Halfway through the road trip and and you’re really getting into the heart of the Kimberley region, and this part of the trip is filled with some hidden gems, including Wunnamurra Gorge, Warla Gorge and the Munja Track, along with more aboriginal rock art, bush walks and birdwatching. The best way to find them all is by staying for a few days at the magnificent Mt Elizabeth Station – a half-million acre, fully operational cattle station very welcoming of guests and even offers some bread and breakfast packages.
Where to stay: Mt Elizabeth Station Stay
Leg 8: Mt Elizabeth → Home Valley Station (approx. 275km)
Leg 8 is a little opportunity to enjoy some of the finer things in life with a stopover at Ellenbrae Station to enjoy some of their famous scones, before making your way to Home Valley Station. There you’ll find a great spread of accommodation options, along with tours and activities including self-guided walking trails, fishing, swimming and bushwalking, all while immersing yourself in the Indigenous culture of the East Kimberley. Finish up this leg with a couple of quiet pints and a pub feed at the iconic Dusty Bar & Grill.
Where to stay: Home Valley Station
Leg 9: Home Valley Station → El Questro Homestead (approx. 121 km)
Arguably the highlight of this journey, we’re now heading into El Questro territory, first crossing the Pentecost River before exploring the likes of Emma Gorge, Amalia Gorge, El Questro and the world famous thermal springs at Zebedee Springs. If you’re keen to get out of the car and into a different mode of transport, you can book some stunning boat cruise and helicopter tours, or maybe even go for a spot of horseback riding!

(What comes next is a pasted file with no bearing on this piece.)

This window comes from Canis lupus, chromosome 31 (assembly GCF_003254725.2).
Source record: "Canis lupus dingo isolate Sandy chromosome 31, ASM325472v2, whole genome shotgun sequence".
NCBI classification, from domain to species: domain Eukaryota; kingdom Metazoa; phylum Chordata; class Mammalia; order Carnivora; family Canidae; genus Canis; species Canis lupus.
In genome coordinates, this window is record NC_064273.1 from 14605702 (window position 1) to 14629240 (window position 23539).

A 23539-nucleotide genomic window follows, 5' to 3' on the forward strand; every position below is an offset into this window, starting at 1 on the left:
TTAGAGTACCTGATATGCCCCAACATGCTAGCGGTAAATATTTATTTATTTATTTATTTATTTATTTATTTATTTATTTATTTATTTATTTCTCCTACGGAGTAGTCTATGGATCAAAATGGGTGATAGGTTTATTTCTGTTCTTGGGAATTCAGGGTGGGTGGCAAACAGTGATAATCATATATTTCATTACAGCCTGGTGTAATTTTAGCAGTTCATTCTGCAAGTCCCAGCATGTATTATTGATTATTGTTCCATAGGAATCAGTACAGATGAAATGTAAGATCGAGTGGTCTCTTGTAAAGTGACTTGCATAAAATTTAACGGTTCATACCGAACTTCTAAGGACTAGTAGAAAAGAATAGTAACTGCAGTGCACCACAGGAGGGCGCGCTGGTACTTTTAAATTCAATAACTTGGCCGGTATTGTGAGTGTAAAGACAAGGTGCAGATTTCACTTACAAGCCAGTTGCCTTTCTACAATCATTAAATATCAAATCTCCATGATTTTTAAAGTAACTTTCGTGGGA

Where to stay: El Questro Homestead
Leg 10: El Questro Homestead → Lake Argyle (approx. 180 km)
The town of Kununurra is another great opportunity to restock and refuel, and make sure you freshen up with delicious mango smoothie in town. From there you can tackle a scenic airplane tour of Mitchell Falls with the team at Aviair, before making your way to Lake Argyle and jumping on a seaplane or boat tour, or just chill in the caravan park’s iconic infinity pool!
Where to stay: Lake Argyle Caravan Park
Leg 11: Lake Argyle → Purnululu National Park (approx. 361 km)
Another section of the road trip that’ll make you grateful for the Crikey 4WD camper trailer, to get to Purnululu National Park you need to drive along 52km of gravel road, including a couple of small river crossings (which sometimes takes longer depending on road conditions). You can then leave the trailer at your campsite and visit the Bungle Bungle and experience otherworldly locations like Cathedral Gorge, Echidna Chasm and Mini Palms Gorge Walk.
Where to stay: Purnululu National Park Camping
Leg 12: Purnululu National Park → Halls Creek (approx. 180 km)
After exploring some of the world’s most spectacular natural wonders, Leg 12 is a good chance to dive into historical Halls Creek and grab some supplies. Check out China Wall, the Wolfe Creek Meteorite Crate and Caroline Pool (pictured below) before setting up camp at Halls Creek Caravan Park.
Where to stay: Halls Creek Caravan Park
Leg 13: Halls Creek → Fitzroy Crossing (approx. 289 km)
Get back to country at Fitzroy Crossing, home to five First Nations language groups, with art and Aboriginal culture easy to experience here with several galleries open to tourists. There’s also Geikie Gorge and Mimbi Caves to explore, the Kimberley’s oldest licensed venue Crossing Inn to pop into, and some barramundi fishing in the FItzroy River to be done!
Where to stay: Tarunda Caravan Park or Fitzroy River Lodge
Leg 14: Fitzroy Crossing → Broome (approx. 396 km)
And now it’s back to Broome, where your adventure is just beginning! Broome is packed to the brim with things to do, including of course Cable Beach, Chinatown and Old Broome, Gantheaume Point’s dinosaur footprints, Sun Pictures Cinema, Malcolm Douglas Crocodile Park, Roebuck Bay Marine Park and more!
Head to the Crikey Campers Website now to start planning your own 4WDing Kimberley adventure.
This article is sponsored by Crikey Campers and endorsed by us. Please see our Editorial Policy for more info.